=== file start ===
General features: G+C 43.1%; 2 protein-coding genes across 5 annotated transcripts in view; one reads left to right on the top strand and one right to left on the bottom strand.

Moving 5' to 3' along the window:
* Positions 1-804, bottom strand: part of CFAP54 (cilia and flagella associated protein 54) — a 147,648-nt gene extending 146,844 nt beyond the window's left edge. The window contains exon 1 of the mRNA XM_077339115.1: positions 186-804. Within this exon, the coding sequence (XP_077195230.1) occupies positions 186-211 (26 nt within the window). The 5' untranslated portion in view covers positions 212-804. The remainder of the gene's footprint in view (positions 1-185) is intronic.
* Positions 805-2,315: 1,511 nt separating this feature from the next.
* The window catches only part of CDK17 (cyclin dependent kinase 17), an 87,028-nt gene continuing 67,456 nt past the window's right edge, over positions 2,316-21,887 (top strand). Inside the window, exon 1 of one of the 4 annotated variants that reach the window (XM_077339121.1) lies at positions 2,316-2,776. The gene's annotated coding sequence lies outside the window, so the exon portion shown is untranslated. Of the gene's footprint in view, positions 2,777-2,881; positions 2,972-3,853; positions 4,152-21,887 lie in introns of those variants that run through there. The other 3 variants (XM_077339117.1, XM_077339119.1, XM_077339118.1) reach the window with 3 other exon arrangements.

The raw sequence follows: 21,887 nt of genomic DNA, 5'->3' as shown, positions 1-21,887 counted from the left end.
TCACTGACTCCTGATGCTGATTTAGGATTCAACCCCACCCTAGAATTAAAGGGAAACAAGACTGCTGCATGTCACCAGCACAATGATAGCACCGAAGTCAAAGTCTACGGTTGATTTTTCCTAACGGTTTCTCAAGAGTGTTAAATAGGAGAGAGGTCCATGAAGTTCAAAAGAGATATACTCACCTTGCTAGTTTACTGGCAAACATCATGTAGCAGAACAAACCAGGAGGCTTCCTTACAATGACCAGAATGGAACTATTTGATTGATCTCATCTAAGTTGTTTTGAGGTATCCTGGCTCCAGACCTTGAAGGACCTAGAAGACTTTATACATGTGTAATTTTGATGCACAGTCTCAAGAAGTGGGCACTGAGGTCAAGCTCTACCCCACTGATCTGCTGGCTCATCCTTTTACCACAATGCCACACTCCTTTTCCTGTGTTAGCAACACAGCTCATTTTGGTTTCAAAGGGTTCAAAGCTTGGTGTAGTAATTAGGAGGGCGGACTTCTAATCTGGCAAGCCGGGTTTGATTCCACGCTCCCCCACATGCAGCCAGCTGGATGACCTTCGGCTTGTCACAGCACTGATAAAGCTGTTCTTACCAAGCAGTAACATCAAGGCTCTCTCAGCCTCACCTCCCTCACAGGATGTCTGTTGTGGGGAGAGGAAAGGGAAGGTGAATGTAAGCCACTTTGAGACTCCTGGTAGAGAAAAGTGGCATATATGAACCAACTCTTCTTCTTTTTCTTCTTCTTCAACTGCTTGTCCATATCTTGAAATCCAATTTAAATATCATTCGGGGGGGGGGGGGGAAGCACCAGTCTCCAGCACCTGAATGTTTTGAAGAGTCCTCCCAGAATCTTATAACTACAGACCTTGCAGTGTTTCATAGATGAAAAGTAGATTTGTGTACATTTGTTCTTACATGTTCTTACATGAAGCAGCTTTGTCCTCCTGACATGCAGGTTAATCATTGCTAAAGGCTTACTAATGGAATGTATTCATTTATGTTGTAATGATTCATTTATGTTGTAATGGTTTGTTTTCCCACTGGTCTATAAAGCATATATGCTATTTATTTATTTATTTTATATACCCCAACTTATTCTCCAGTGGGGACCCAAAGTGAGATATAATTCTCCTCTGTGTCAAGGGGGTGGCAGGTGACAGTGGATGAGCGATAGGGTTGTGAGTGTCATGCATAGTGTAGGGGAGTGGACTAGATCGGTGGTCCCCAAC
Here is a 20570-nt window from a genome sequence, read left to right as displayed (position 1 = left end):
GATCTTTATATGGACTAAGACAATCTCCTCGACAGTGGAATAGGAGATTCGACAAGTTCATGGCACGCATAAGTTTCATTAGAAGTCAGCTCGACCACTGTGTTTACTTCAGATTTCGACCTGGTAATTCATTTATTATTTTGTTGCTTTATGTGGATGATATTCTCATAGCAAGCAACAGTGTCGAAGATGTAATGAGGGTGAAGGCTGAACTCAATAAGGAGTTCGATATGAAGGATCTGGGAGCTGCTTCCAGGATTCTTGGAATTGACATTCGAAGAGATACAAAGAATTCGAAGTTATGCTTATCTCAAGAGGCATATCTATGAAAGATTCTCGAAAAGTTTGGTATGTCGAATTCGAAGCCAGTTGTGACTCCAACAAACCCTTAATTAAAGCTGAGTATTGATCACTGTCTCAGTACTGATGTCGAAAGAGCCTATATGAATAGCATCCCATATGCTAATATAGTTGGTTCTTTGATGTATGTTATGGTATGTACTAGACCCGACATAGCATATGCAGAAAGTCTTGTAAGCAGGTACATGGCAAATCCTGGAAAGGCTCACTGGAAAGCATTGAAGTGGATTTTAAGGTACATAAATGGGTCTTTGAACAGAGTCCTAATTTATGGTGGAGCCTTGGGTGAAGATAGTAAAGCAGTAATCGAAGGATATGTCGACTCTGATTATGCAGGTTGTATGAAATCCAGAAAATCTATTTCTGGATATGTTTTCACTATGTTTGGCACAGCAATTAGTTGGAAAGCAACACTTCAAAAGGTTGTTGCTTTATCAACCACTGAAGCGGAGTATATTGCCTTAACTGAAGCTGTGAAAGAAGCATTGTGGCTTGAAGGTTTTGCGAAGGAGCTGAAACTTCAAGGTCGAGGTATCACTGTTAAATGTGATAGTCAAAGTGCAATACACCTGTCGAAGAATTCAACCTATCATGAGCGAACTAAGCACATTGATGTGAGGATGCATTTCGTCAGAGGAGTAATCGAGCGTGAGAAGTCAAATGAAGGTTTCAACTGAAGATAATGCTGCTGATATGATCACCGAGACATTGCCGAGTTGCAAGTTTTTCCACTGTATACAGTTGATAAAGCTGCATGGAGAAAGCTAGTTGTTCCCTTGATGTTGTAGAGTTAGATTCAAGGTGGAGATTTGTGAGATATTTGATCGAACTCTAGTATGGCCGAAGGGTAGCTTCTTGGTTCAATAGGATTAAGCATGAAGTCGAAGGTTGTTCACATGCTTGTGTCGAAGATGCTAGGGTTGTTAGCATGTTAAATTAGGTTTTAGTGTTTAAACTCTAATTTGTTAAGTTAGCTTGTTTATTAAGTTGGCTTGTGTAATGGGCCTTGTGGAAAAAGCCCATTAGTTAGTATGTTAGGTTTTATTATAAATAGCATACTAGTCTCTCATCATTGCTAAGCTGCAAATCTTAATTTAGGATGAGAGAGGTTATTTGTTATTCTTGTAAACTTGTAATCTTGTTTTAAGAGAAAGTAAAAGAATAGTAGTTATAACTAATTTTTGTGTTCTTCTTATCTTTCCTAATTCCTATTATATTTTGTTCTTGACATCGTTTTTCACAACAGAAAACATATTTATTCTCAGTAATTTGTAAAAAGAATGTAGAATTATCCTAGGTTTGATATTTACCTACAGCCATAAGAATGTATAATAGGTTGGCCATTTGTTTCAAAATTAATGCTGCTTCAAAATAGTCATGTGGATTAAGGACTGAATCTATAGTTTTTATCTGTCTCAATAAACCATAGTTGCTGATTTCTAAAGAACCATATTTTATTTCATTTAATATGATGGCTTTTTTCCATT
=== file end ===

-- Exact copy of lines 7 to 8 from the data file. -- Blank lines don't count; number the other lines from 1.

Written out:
TCACTGACTCCTGATGCTGATTTAGGATTCAACCCCACCCTAGAATTAAAGGGAAACAAGACTGCTGCATGTCACCAGCACAATGATAGCACCGAAGTCAAAGTCTACGGTTGATTTTTCCTAACGGTTTCTCAAGAGTGTTAAATAGGAGAGAGGTCCATGAAGTTCAAAAGAGATATACTCACCTTGCTAGTTTACTGGCAAACATCATGTAGCAGAACAAACCAGGAGGCTTCCTTACAATGACCAGAATGGAACTATTTGATTGATCTCATCTAAGTTGTTTTGAGGTATCCTGGCTCCAGACCTTGAAGGACCTAGAAGACTTTATACATGTGTAATTTTGATGCACAGTCTCAAGAAGTGGGCACTGAGGTCAAGCTCTACCCCACTGATCTGCTGGCTCATCCTTTTACCACAATGCCACACTCCTTTTCCTGTGTTAGCAACACAGCTCATTTTGGTTTCAAAGGGTTCAAAGCTTGGTGTAGTAATTAGGAGGGCGGACTTCTAATCTGGCAAGCCGGGTTTGATTCCACGCTCCCCCACATGCAGCCAGCTGGATGACCTTCGGCTTGTCACAGCACTGATAAAGCTGTTCTTACCAAGCAGTAACATCAAGGCTCTCTCAGCCTCACCTCCCTCACAGGATGTCTGTTGTGGGGAGAGGAAAGGGAAGGTGAATGTAAGCCACTTTGAGACTCCTGGTAGAGAAAAGTGGCATATATGAACCAACTCTTCTTCTTTTTCTTCTTCTTCAACTGCTTGTCCATATCTTGAAATCCAATTTAAATATCATTCGGGGGGGGGGGGGGAAGCACCAGTCTCCAGCACCTGAATGTTTTGAAGAGTCCTCCCAGAATCTTATAACTACAGACCTTGCAGTGTTTCATAGATGAAAAGTAGATTTGTGTACATTTGTTCTTACATGTTCTTACATGAAGCAGCTTTGTCCTCCTGACATGCAGGTTAATCATTGCTAAAGGCTTACTAATGGAATGTATTCATTTATGTTGTAATGATTCATTTATGTTGTAATGGTTTGTTTTCCCACTGGTCTATAAAGCATATATGCTATTTATTTATTTATTTTATATACCCCAACTTATTCTCCAGTGGGGACCCAAAGTGAGATATAATTCTCCTCTGTGTCAAGGGGGTGGCAGGTGACAGTGGATGAGCGATAGGGTTGTGAGTGTCATGCATAGTGTAGGGGAGTGGACTAGATCGGTGGTCCCCAAC
Here is a 20570-nt window from a genome sequence, read left to right as displayed (position 1 = left end):